plant breeders produce

The Produce of the Future Is Basically Made for Instagram

Crapaudine beets! Castelfranco chicory! Indigo blush habanero!

By: Bibi Deitz

When we last checked, produce itself wasn’t necessarily the sexiest element of a food Instagram. Usually, it’s the dish as a whole, often presented in a bowl, topped with granola or peppered with flax or speckled with chia seeds. That era is over, though: It’s time to usher in some pretty wild new varieties of produce, as Grub Street reports.

It’s not just about the way they look, though as long as there is Instagram and people to feed, looks will remain important. (To be fair, people did like to eat cool-looking things even before Instagram came along.) The new varieties of produce often taste better than their antiquated counterparts, and can even be created in such a way that it reduces food waste.

These new players in the produce game are courtesy of plant breeders, who seem to resemble dog breeders, but for plants. These mad scientists make adjustments on the seed level, which can affect the way the produce will look and taste and even reconfigure the plant’s nutritional value.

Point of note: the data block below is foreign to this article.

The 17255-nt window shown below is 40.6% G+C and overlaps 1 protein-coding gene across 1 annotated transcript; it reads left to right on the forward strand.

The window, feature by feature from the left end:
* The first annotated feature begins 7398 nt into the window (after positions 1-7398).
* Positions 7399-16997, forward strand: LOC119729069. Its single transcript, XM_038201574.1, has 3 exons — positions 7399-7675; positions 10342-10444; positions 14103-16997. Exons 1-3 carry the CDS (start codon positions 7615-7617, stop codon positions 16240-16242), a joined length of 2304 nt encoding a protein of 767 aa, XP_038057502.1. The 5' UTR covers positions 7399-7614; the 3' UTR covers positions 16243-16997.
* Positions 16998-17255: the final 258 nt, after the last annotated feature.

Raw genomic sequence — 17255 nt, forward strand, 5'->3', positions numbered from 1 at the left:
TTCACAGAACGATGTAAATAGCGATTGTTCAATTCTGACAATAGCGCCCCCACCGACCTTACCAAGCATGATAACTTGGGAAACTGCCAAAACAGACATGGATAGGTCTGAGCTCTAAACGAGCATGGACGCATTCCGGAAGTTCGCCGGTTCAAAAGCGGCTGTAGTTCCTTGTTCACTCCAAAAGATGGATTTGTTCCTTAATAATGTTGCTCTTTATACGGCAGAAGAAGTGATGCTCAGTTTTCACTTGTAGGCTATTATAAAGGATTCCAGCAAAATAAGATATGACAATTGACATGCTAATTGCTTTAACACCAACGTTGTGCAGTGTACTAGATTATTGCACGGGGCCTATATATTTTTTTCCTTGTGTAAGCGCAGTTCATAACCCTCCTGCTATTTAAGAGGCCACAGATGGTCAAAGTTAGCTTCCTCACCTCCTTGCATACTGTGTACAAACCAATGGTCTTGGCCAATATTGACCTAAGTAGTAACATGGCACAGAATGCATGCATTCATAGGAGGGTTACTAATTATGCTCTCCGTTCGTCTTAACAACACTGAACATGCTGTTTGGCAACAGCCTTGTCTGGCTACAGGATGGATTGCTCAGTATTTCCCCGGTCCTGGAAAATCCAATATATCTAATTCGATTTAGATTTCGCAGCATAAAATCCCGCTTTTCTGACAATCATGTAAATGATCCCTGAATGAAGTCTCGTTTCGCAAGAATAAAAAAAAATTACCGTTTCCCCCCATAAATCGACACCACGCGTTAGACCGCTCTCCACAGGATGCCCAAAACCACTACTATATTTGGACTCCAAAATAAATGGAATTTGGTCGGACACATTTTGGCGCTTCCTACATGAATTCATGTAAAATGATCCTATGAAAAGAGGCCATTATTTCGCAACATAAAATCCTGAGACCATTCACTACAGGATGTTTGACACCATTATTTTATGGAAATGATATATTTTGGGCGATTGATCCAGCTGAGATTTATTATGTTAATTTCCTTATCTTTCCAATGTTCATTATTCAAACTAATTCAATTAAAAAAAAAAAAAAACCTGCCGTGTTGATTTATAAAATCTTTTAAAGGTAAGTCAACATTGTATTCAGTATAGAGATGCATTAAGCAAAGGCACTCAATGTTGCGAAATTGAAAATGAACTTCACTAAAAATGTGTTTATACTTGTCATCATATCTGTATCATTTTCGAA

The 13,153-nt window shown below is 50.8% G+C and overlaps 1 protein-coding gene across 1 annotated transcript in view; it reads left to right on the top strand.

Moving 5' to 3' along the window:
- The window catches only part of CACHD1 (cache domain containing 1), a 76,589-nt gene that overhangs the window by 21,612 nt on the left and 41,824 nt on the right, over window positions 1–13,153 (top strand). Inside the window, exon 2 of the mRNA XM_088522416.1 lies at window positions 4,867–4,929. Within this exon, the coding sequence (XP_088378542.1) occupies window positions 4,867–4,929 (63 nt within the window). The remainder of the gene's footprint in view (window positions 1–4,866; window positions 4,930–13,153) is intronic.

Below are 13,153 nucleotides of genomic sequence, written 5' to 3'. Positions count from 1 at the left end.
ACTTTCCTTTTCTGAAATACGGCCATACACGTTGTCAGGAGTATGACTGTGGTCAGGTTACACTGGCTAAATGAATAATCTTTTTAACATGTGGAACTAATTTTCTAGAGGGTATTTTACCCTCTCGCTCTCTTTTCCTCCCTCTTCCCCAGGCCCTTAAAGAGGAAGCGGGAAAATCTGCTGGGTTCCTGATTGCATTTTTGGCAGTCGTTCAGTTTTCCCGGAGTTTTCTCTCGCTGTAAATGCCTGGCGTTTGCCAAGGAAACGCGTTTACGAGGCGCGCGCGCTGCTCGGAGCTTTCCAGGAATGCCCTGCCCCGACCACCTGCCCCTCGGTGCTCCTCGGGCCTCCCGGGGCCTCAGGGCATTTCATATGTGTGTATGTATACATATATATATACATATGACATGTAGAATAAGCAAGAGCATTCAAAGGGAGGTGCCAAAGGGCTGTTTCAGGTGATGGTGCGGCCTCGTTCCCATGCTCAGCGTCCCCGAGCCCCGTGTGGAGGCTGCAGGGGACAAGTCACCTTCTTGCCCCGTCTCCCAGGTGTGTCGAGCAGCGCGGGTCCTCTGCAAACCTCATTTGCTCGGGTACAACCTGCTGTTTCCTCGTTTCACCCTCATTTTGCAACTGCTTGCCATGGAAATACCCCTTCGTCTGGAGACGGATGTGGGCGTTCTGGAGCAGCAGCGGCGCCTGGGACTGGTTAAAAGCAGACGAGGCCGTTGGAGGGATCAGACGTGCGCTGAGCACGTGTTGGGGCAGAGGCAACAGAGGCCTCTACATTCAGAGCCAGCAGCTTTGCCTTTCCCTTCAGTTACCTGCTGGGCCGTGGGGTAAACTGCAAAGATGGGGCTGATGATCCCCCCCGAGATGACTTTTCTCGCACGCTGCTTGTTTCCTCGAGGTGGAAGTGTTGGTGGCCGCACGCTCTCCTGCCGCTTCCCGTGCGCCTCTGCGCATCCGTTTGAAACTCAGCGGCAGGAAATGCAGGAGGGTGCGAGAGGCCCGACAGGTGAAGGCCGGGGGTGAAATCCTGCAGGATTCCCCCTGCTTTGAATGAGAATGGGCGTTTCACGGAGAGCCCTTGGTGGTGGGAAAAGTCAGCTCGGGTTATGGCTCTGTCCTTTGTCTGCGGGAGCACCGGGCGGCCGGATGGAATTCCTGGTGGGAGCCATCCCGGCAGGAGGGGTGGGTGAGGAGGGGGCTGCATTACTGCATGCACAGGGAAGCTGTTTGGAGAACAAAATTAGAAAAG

Perhaps the coolest of the bunch are the peppers, especially the one called “Jay’s Peach Ghost Scorpion” that looks exactly like a pepper, if a pepper were made of wax and halfway melted. Three other varieties, known as aji dulce, Indigo blush habanero, and Numex suave orange are equally fancy-looking, exceptional in the way heirloom tomatoes at the farmers’ market are exceptional. The ghost scorpion really doesn’t resemble anything we’ve seen before, though.

We also love something known as Castelfranco chicory, with pale green-hued leaves shot through with flecks of fuchsia. If you’re dying to sample it, the chicory can be found in such tony establishments as Gramercy Tavern, Blue Hill, and Cookshop.

There are plenty of other wacky and wonderful new fruits, vegetables, and even a legume over at Grub Street. We have a feeling this is only the beginning—stay tuned for, oh, papaya that already tastes like chile and lime? A watermelon that also tastes like cantaloupe and honeydew, eliminating the need to cut three fruits for a melon salad? Arugula infused with the essence of olive? Sign us up.

 

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